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The Holy Grail of modern physics is the search for a 'quantum gravity' view of the universe that unites Einstein's general relativity with quantum theory. Until recently, these two foundational pillars of modern science have seemed incompatible: relativity deals exclusively with the universe at the large scale (planets, solar systems and galaxies), whereas quantum theory is restricted to the domain of the very small (molecules, atoms, electrons). Here, Lee Smolin provides the first accessible overview of current attempts to reconcile these two theories. Written with wit and style, Three Roads to Quantum Gravity touches on some of the deepest questions about the nature of the universe - are space and time continuous or infinitely divisible? Is there a limit to how small things can be? - while speculating on what developments we can expect at the frontiers of physics in the twenty-first century.
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It's difficult, writes Lee Smolin in this lucid overview of modern physics, to talk meaningfully about the big questions of space and time, given the limitations of our technology and perceptions.
It's more difficult still given some of the contradictions and inconsistencies that obtain between quantum theory, which "was invented to explain why atoms are stable and do not instantly fall apart" but has little to say about space and time, and general relatively theory, which has everything to say about the big picture but tends to collapse when describing the behavior of atoms and their even smaller constituents. Whence the hero of Smolin's tale, the as-yet-incomplete quantum theory of gravity, which seeks to unify relativity and quantum theory--and, in the bargain, to move toward a "grand theory of everything." Smolin ably explains concepts that underlie quantum gravity, such as background independence, the superposition principle, and the notion of causal structure, and he traces the development of allied theories that have shaped modern physics and led to this new view of the universe.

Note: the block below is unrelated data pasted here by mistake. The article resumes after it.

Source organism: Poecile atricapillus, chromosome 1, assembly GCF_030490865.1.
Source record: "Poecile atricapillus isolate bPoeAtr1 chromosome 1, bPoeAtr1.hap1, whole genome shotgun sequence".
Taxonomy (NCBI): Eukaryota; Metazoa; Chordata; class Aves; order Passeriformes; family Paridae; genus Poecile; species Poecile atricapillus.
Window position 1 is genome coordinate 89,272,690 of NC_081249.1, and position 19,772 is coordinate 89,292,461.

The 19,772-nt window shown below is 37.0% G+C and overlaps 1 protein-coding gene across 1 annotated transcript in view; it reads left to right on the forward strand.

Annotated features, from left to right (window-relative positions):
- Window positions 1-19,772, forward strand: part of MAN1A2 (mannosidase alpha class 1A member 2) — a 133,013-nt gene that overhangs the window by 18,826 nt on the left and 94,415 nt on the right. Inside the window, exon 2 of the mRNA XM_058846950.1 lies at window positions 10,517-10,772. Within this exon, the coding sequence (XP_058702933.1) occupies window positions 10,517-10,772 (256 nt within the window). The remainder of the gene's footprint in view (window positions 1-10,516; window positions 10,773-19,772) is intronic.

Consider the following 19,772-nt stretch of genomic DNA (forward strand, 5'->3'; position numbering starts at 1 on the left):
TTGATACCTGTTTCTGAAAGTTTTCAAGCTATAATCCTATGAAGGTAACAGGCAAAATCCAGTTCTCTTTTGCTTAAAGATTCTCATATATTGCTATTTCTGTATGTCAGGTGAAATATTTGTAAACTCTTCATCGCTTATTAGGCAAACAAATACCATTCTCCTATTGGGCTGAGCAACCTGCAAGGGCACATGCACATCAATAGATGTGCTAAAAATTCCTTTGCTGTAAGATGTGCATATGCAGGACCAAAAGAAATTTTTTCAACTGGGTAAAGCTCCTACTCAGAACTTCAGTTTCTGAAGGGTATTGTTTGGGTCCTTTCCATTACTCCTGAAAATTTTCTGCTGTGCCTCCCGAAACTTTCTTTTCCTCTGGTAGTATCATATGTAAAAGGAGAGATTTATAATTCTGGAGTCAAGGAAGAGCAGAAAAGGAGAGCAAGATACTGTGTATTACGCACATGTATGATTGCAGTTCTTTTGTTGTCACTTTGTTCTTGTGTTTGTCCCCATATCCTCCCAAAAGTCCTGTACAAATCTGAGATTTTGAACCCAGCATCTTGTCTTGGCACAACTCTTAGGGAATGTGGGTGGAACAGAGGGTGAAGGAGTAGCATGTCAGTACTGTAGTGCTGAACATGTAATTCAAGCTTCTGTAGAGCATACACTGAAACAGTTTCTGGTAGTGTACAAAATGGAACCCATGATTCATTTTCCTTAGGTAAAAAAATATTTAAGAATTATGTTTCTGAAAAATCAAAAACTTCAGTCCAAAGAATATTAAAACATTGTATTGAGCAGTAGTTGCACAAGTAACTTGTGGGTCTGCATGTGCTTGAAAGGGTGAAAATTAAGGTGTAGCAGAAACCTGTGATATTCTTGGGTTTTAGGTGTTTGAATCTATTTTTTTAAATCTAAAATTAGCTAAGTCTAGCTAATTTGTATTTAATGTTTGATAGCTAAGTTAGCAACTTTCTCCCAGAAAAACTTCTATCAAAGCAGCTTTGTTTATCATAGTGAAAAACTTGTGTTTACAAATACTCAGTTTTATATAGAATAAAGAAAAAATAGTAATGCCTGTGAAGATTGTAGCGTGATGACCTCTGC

Although he allows that "it has not been possible to test any of our new theories of quantum gravity experimentally," Smolin predicts that a solid framework will be established by 2015 at the outside. If he's correct, the years in between promise to be an exciting time for students of the physical sciences, and Smolin's book makes an engaging introduction to some of the big questions they'll be asking. --Gregory McNameeAbout the Author:
Lee Smolin is Professor of Physics at the Center for Gravitational Physics and Geometry at Pennsylvania State University. He is a leading contributor to the search of a unification of quantum theory, cosmology and relativity.
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Book Description Orion Pub Co, 2001. Condition: New. book. Seller Inventory # M0753812614